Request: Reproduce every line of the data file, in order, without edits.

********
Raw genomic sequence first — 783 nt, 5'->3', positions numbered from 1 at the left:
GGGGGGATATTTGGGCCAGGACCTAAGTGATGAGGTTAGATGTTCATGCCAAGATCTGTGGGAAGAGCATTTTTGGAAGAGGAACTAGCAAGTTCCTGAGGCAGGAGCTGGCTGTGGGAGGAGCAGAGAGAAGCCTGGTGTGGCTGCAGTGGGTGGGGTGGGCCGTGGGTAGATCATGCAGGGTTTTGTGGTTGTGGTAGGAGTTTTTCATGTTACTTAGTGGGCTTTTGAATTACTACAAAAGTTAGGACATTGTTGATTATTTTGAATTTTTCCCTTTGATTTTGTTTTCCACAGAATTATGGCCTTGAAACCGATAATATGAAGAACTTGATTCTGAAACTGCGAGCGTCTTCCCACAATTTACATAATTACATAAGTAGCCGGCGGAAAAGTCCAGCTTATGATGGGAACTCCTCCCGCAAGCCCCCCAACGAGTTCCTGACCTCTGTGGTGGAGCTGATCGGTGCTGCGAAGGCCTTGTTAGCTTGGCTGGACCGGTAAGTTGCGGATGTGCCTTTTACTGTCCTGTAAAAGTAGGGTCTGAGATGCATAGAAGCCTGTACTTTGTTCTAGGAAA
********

Raw genomic sequence first — 783 nt, 5'->3', positions numbered from 1 at the left:
GGGGGGATATTTGGGCCAGGACCTAAGTGATGAGGTTAGATGTTCATGCCAAGATCTGTGGGAAGAGCATTTTTGGAAGAGGAACTAGCAAGTTCCTGAGGCAGGAGCTGGCTGTGGGAGGAGCAGAGAGAAGCCTGGTGTGGCTGCAGTGGGTGGGGTGGGCCGTGGGTAGATCATGCAGGGTTTTGTGGTTGTGGTAGGAGTTTTTCATGTTACTTAGTGGGCTTTTGAATTACTACAAAAGTTAGGACATTGTTGATTATTTTGAATTTTTCCCTTTGATTTTGTTTTCCACAGAATTATGGCCTTGAAACCGATAATATGAAGAACTTGATTCTGAAACTGCGAGCGTCTTCCCACAATTTACATAATTACATAAGTAGCCGGCGGAAAAGTCCAGCTTATGATGGGAACTCCTCCCGCAAGCCCCCCAACGAGTTCCTGACCTCTGTGGTGGAGCTGATCGGTGCTGCGAAGGCCTTGTTAGCTTGGCTGGACCGGTAAGTTGCGGATGTGCCTTTTACTGTCCTGTAAAAGTAGGGTCTGAGATGCATAGAAGCCTGTACTTTGTTCTAGGAAA